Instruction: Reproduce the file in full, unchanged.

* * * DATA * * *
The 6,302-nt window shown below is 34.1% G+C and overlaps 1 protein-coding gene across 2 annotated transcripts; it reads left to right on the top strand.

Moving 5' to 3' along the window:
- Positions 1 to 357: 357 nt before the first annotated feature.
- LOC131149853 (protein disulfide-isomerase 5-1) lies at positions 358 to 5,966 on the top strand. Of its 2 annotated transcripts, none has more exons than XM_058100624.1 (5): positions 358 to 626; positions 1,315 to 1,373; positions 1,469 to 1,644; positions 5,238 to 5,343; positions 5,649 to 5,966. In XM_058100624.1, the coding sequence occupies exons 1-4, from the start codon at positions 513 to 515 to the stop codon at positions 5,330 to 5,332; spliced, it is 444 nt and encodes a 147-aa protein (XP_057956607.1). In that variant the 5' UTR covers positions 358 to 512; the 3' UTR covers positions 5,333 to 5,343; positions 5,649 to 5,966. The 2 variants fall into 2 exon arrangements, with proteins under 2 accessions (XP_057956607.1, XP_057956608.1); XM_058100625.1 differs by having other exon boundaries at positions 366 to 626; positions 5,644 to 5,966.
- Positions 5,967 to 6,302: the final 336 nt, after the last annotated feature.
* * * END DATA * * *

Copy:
The 6,302-nt window shown below is 34.1% G+C and overlaps 1 protein-coding gene across 2 annotated transcripts; it reads left to right on the top strand.

Moving 5' to 3' along the window:
- Positions 1 to 357: 357 nt before the first annotated feature.
- LOC131149853 (protein disulfide-isomerase 5-1) lies at positions 358 to 5,966 on the top strand. Of its 2 annotated transcripts, none has more exons than XM_058100624.1 (5): positions 358 to 626; positions 1,315 to 1,373; positions 1,469 to 1,644; positions 5,238 to 5,343; positions 5,649 to 5,966. In XM_058100624.1, the coding sequence occupies exons 1-4, from the start codon at positions 513 to 515 to the stop codon at positions 5,330 to 5,332; spliced, it is 444 nt and encodes a 147-aa protein (XP_057956607.1). In that variant the 5' UTR covers positions 358 to 512; the 3' UTR covers positions 5,333 to 5,343; positions 5,649 to 5,966. The 2 variants fall into 2 exon arrangements, with proteins under 2 accessions (XP_057956607.1, XP_057956608.1); XM_058100625.1 differs by having other exon boundaries at positions 366 to 626; positions 5,644 to 5,966.
- Positions 5,967 to 6,302: the final 336 nt, after the last annotated feature.